- 1952: unlisted
- 1951: unlisted
- 1950: 6 baby boys named Frosty
- 1949: unlisted
- 1948: unlisted
What inspired this sudden interest in Frosty?
The Christmas song “Frosty the Snow Man,” believe it or not. Written and composed by Steve Nelson and Walter “Jack” Rollins, it was first published in 1950.
The lyrics tell the story of a snowman named Frosty (with “a corncob pipe and a button nose and two eyes made out of coal”) who magically comes to life when an “old silk hat” is placed on his head.
Gene Autry was one of the first artists to record it, and his version saw the greatest success during the 1950 holiday season. According to Billboard magazine, Autry’s “Frosty” peaked at #2 on the Best Selling Children’s Records chart for several weeks in a row at the end of 1950 and the beginning of 1951. More importantly, it peaked at #7 on the Best Selling Pop Singles chart during the first week of 1951. (The rankings that week were “based on reports received December 27, 28 and 29.”)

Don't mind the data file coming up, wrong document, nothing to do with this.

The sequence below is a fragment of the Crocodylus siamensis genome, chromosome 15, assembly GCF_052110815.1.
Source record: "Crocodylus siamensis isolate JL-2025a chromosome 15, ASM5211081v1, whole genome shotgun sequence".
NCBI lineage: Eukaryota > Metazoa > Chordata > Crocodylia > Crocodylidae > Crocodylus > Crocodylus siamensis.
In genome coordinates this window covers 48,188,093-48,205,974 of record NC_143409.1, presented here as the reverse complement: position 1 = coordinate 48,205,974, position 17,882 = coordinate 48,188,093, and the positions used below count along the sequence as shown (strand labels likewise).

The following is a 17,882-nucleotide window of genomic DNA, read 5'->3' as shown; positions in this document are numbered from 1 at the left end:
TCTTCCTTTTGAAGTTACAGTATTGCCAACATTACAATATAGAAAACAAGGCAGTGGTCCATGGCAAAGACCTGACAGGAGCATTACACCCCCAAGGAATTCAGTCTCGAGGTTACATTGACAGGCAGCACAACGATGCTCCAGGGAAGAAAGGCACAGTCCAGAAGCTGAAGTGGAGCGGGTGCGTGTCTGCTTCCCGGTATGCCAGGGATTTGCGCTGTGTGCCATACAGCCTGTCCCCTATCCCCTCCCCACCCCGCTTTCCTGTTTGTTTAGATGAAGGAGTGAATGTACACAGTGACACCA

Other recordings of “Frosty the Snow Man” available during the 1950 holiday season included versions by Nat “King” Cole, Red Foley, Roy Rogers, Vaughn Monroe, Curt Massey, Guy Lombardo, Dick “Two-Ton” Baker, Harry Babbitt, and Jimmy Durante.
What are your thoughts on Frosty as a baby name? Do you like it more or less than Bimbo?
- “The Billboard Music Popularity Charts.” Billboard 6 Jan. 1951: 16.
- “The Billboard Music Popularity Charts.” Billboard 30 Dec. 1950: 10.
- Frosty the Snowman – Wikipedia
Image: “Frosty the Snow Man” Sheet Music, Smithsonian
P.S. The biggest hit of Gene Autry’s career? “Rudolph the Red-Nosed Reindeer,” released just ahead of the 1949 holiday season.
P.P.S. The name Rudolph saw peak usage around the time Italian-born silent film actor Rudolph Valentino died in 1926, at age 31.